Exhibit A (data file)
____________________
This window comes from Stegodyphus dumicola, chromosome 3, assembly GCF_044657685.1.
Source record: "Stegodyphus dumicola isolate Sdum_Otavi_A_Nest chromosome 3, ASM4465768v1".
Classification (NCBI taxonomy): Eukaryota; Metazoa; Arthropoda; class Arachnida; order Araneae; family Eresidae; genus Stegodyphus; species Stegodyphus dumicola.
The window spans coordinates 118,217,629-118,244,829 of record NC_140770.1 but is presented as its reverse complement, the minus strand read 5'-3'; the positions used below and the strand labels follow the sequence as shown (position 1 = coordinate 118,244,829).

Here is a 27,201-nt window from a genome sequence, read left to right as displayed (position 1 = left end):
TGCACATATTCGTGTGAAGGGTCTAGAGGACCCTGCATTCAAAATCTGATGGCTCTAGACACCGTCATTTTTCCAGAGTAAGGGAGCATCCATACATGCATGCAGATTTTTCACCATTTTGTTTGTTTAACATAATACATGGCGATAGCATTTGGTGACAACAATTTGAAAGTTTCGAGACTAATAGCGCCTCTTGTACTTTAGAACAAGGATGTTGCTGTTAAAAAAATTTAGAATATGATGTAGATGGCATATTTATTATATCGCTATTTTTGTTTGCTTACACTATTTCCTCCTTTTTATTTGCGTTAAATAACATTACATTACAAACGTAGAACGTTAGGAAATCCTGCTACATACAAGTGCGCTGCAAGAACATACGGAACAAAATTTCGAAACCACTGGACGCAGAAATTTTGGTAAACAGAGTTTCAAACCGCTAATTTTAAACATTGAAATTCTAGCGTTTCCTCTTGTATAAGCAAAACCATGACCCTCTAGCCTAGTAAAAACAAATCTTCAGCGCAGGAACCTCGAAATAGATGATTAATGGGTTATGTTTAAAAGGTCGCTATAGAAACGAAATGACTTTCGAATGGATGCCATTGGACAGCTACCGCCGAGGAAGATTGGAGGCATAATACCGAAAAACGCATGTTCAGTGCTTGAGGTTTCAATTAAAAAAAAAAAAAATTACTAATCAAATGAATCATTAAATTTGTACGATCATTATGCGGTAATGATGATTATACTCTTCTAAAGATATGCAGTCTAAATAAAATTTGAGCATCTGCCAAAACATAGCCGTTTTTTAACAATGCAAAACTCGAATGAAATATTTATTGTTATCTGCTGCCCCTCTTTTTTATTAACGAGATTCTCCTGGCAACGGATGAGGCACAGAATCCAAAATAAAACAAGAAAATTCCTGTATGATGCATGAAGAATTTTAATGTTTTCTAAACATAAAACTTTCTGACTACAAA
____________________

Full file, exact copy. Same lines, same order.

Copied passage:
This window comes from Stegodyphus dumicola, chromosome 3, assembly GCF_044657685.1.
Source record: "Stegodyphus dumicola isolate Sdum_Otavi_A_Nest chromosome 3, ASM4465768v1".
Classification (NCBI taxonomy): Eukaryota; Metazoa; Arthropoda; class Arachnida; order Araneae; family Eresidae; genus Stegodyphus; species Stegodyphus dumicola.
The window spans coordinates 118,217,629-118,244,829 of record NC_140770.1 but is presented as its reverse complement, the minus strand read 5'-3'; the positions used below and the strand labels follow the sequence as shown (position 1 = coordinate 118,244,829).

Here is a 27,201-nt window from a genome sequence, read left to right as displayed (position 1 = left end):
TGCACATATTCGTGTGAAGGGTCTAGAGGACCCTGCATTCAAAATCTGATGGCTCTAGACACCGTCATTTTTCCAGAGTAAGGGAGCATCCATACATGCATGCAGATTTTTCACCATTTTGTTTGTTTAACATAATACATGGCGATAGCATTTGGTGACAACAATTTGAAAGTTTCGAGACTAATAGCGCCTCTTGTACTTTAGAACAAGGATGTTGCTGTTAAAAAAATTTAGAATATGATGTAGATGGCATATTTATTATATCGCTATTTTTGTTTGCTTACACTATTTCCTCCTTTTTATTTGCGTTAAATAACATTACATTACAAACGTAGAACGTTAGGAAATCCTGCTACATACAAGTGCGCTGCAAGAACATACGGAACAAAATTTCGAAACCACTGGACGCAGAAATTTTGGTAAACAGAGTTTCAAACCGCTAATTTTAAACATTGAAATTCTAGCGTTTCCTCTTGTATAAGCAAAACCATGACCCTCTAGCCTAGTAAAAACAAATCTTCAGCGCAGGAACCTCGAAATAGATGATTAATGGGTTATGTTTAAAAGGTCGCTATAGAAACGAAATGACTTTCGAATGGATGCCATTGGACAGCTACCGCCGAGGAAGATTGGAGGCATAATACCGAAAAACGCATGTTCAGTGCTTGAGGTTTCAATTAAAAAAAAAAAAAATTACTAATCAAATGAATCATTAAATTTGTACGATCATTATGCGGTAATGATGATTATACTCTTCTAAAGATATGCAGTCTAAATAAAATTTGAGCATCTGCCAAAACATAGCCGTTTTTTAACAATGCAAAACTCGAATGAAATATTTATTGTTATCTGCTGCCCCTCTTTTTTATTAACGAGATTCTCCTGGCAACGGATGAGGCACAGAATCCAAAATAAAACAAGAAAATTCCTGTATGATGCATGAAGAATTTTAATGTTTTCTAAACATAAAACTTTCTGACTACAAA